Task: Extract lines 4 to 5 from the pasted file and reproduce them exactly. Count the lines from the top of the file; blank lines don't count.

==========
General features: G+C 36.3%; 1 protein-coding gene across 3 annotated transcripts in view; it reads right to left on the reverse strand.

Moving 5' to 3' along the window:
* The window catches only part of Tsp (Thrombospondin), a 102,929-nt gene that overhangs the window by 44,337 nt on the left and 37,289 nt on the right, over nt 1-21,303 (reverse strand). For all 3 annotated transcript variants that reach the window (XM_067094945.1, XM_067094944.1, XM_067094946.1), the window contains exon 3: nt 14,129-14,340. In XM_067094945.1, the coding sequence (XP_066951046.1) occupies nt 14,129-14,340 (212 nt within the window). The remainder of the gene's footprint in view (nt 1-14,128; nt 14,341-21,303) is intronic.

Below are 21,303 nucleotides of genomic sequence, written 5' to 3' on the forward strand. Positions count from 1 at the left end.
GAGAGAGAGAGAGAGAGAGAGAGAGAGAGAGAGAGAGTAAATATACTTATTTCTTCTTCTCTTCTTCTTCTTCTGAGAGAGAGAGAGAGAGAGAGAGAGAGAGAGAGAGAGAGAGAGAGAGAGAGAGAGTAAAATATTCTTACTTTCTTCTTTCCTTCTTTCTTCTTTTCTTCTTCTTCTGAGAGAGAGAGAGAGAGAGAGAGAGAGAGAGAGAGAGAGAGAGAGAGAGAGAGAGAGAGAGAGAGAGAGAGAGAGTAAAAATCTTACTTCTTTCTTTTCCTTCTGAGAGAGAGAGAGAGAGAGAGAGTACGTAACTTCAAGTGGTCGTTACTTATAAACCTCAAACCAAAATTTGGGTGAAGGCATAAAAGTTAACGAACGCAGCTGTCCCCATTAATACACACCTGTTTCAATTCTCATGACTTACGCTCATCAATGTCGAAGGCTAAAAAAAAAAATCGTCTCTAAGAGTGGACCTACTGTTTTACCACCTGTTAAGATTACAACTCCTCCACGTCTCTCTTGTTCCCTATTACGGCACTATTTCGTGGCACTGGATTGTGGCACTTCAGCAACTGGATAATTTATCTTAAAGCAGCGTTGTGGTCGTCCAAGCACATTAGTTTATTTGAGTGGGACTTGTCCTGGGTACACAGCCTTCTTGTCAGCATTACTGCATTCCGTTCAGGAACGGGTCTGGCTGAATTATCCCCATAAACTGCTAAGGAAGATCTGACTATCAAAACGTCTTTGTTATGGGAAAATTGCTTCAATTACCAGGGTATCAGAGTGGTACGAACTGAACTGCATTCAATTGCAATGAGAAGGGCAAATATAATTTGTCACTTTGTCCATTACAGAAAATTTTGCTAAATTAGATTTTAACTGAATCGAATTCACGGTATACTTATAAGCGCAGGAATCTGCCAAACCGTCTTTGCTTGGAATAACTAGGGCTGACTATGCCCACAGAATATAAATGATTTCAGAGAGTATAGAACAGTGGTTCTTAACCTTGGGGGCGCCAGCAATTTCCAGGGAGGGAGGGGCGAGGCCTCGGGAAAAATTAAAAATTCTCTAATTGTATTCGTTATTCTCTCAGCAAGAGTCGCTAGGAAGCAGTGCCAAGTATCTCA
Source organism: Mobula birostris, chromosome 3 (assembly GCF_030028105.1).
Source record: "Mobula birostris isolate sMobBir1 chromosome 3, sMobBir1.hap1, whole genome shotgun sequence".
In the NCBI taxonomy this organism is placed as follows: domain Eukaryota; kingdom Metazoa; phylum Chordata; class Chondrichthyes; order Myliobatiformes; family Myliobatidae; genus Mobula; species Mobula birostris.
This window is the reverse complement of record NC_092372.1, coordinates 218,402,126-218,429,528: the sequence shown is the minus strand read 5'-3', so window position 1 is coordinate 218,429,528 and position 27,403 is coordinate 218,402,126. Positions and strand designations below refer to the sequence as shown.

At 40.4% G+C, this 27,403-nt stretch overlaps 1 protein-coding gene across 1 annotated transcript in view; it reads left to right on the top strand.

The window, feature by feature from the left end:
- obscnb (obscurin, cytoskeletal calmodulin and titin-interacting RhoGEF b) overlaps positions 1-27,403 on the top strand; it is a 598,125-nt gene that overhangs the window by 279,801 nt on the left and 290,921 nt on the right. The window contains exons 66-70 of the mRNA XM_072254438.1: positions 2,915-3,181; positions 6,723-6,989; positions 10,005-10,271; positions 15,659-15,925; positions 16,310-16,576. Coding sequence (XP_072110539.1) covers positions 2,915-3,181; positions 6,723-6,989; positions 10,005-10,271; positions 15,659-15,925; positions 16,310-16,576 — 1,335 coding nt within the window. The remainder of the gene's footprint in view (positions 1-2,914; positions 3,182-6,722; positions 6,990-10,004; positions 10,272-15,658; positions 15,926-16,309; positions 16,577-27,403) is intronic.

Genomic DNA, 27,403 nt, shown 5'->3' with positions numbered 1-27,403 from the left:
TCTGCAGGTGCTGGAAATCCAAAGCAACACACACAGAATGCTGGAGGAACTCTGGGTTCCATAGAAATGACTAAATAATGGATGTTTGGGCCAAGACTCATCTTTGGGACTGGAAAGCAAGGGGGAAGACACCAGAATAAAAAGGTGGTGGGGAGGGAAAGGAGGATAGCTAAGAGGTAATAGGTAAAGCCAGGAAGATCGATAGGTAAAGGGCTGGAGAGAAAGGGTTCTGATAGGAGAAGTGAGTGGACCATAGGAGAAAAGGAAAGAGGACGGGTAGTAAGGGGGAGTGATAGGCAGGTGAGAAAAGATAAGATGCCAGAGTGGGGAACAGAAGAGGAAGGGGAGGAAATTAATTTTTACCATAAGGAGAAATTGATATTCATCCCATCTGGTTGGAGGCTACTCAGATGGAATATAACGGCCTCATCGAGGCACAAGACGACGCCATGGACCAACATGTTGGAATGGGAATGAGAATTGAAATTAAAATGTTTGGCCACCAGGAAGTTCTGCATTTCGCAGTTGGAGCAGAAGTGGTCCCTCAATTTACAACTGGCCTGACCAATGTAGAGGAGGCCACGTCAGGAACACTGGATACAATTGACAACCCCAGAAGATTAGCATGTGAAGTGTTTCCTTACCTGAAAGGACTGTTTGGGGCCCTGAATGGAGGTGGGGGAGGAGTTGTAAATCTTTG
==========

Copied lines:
Below are 21,303 nucleotides of genomic sequence, written 5' to 3' on the forward strand. Positions count from 1 at the left end.
GAGAGAGAGAGAGAGAGAGAGAGAGAGAGAGAGAGAGTAAATATACTTATTTCTTCTTCTCTTCTTCTTCTTCTGAGAGAGAGAGAGAGAGAGAGAGAGAGAGAGAGAGAGAGAGAGAGAGAGAGAGAGTAAAATATTCTTACTTTCTTCTTTCCTTCTTTCTTCTTTTCTTCTTCTTCTGAGAGAGAGAGAGAGAGAGAGAGAGAGAGAGAGAGAGAGAGAGAGAGAGAGAGAGAGAGAGAGAGAGAGAGAGAGTAAAAATCTTACTTCTTTCTTTTCCTTCTGAGAGAGAGAGAGAGAGAGAGAGTACGTAACTTCAAGTGGTCGTTACTTATAAACCTCAAACCAAAATTTGGGTGAAGGCATAAAAGTTAACGAACGCAGCTGTCCCCATTAATACACACCTGTTTCAATTCTCATGACTTACGCTCATCAATGTCGAAGGCTAAAAAAAAAAATCGTCTCTAAGAGTGGACCTACTGTTTTACCACCTGTTAAGATTACAACTCCTCCACGTCTCTCTTGTTCCCTATTACGGCACTATTTCGTGGCACTGGATTGTGGCACTTCAGCAACTGGATAATTTATCTTAAAGCAGCGTTGTGGTCGTCCAAGCACATTAGTTTATTTGAGTGGGACTTGTCCTGGGTACACAGCCTTCTTGTCAGCATTACTGCATTCCGTTCAGGAACGGGTCTGGCTGAATTATCCCCATAAACTGCTAAGGAAGATCTGACTATCAAAACGTCTTTGTTATGGGAAAATTGCTTCAATTACCAGGGTATCAGAGTGGTACGAACTGAACTGCATTCAATTGCAATGAGAAGGGCAAATATAATTTGTCACTTTGTCCATTACAGAAAATTTTGCTAAATTAGATTTTAACTGAATCGAATTCACGGTATACTTATAAGCGCAGGAATCTGCCAAACCGTCTTTGCTTGGAATAACTAGGGCTGACTATGCCCACAGAATATAAATGATTTCAGAGAGTATAGAACAGTGGTTCTTAACCTTGGGGGCGCCAGCAATTTCCAGGGAGGGAGGGGCGAGGCCTCGGGAAAAATTAAAAATTCTCTAATTGTATTCGTTATTCTCTCAGCAAGAGTCGCTAGGAAGCAGTGCCAAGTATCTCA